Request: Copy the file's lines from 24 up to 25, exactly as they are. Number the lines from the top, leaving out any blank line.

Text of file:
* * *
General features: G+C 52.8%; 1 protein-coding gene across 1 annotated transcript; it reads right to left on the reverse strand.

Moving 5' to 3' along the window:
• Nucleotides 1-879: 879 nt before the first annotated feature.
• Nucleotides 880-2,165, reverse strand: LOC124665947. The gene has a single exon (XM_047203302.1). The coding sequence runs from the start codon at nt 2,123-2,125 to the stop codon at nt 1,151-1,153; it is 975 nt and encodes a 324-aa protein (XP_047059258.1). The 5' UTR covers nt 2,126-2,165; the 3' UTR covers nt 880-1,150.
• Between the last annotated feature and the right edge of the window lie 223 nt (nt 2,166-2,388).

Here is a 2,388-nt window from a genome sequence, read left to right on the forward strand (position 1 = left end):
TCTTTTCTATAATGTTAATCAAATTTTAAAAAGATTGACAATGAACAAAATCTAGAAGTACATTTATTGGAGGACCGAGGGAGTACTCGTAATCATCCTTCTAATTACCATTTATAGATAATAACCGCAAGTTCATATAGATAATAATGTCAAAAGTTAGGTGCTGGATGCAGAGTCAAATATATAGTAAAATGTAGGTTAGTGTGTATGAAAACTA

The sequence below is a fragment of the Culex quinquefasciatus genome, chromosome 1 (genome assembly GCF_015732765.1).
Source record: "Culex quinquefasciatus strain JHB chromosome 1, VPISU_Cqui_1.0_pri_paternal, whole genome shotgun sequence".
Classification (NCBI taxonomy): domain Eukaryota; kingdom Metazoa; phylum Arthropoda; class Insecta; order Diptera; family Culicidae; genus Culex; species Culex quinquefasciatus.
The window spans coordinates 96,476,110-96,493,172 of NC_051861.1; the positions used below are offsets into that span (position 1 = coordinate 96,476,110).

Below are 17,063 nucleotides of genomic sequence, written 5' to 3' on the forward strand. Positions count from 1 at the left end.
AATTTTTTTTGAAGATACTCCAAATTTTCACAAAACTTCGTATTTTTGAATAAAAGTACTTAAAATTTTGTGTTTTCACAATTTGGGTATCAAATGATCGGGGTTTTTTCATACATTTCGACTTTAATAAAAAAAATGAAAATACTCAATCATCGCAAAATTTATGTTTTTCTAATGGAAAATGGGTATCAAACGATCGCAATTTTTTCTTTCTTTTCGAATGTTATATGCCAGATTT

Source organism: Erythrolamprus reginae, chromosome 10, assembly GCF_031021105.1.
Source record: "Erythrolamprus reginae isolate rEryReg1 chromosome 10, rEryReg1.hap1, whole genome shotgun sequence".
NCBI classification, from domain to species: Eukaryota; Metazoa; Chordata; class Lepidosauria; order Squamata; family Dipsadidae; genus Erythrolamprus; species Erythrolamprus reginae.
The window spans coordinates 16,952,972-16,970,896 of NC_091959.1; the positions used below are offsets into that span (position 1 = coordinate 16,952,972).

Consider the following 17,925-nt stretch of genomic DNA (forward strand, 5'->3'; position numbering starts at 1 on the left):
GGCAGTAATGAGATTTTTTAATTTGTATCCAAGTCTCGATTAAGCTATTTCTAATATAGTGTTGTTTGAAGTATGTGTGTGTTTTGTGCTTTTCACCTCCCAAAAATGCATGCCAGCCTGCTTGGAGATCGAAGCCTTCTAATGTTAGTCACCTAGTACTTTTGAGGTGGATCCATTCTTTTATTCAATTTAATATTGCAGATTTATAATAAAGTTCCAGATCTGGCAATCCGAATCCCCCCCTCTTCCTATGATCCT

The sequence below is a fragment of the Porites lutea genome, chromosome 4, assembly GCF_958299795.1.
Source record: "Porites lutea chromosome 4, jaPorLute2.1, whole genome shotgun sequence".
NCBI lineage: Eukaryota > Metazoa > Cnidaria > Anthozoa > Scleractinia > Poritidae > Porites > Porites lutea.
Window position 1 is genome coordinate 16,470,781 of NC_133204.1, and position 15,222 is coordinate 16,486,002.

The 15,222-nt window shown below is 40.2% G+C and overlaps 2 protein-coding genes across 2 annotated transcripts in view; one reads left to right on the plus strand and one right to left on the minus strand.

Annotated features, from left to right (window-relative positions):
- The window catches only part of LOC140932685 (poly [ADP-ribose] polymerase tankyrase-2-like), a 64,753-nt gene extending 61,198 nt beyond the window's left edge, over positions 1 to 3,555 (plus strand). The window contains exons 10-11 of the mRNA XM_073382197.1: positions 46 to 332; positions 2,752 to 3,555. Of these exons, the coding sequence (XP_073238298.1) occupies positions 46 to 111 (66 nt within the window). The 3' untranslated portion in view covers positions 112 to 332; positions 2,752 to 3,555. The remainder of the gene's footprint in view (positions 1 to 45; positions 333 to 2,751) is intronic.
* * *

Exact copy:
The 15,222-nt window shown below is 40.2% G+C and overlaps 2 protein-coding genes across 2 annotated transcripts in view; one reads left to right on the plus strand and one right to left on the minus strand.

Annotated features, from left to right (window-relative positions):